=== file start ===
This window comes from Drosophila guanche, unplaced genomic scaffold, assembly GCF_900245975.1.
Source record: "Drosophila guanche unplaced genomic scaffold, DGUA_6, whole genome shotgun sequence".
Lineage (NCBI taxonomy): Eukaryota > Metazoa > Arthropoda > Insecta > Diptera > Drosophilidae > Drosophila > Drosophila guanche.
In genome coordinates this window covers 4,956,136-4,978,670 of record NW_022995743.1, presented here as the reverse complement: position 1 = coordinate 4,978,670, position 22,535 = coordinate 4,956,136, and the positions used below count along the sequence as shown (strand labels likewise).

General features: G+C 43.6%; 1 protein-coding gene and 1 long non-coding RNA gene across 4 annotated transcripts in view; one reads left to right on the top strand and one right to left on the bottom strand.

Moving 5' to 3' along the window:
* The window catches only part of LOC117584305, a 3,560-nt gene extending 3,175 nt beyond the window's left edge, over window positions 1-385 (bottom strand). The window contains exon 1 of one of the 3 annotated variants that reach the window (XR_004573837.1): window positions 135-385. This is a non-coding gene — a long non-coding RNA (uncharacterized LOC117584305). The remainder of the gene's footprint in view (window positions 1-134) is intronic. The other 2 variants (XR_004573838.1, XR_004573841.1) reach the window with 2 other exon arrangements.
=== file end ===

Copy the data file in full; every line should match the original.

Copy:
This window comes from Drosophila guanche, unplaced genomic scaffold, assembly GCF_900245975.1.
Source record: "Drosophila guanche unplaced genomic scaffold, DGUA_6, whole genome shotgun sequence".
Lineage (NCBI taxonomy): Eukaryota > Metazoa > Arthropoda > Insecta > Diptera > Drosophilidae > Drosophila > Drosophila guanche.
In genome coordinates this window covers 4,956,136-4,978,670 of record NW_022995743.1, presented here as the reverse complement: position 1 = coordinate 4,978,670, position 22,535 = coordinate 4,956,136, and the positions used below count along the sequence as shown (strand labels likewise).

General features: G+C 43.6%; 1 protein-coding gene and 1 long non-coding RNA gene across 4 annotated transcripts in view; one reads left to right on the top strand and one right to left on the bottom strand.

Moving 5' to 3' along the window:
* The window catches only part of LOC117584305, a 3,560-nt gene extending 3,175 nt beyond the window's left edge, over window positions 1-385 (bottom strand). The window contains exon 1 of one of the 3 annotated variants that reach the window (XR_004573837.1): window positions 135-385. This is a non-coding gene — a long non-coding RNA (uncharacterized LOC117584305). The remainder of the gene's footprint in view (window positions 1-134) is intronic. The other 2 variants (XR_004573838.1, XR_004573841.1) reach the window with 2 other exon arrangements.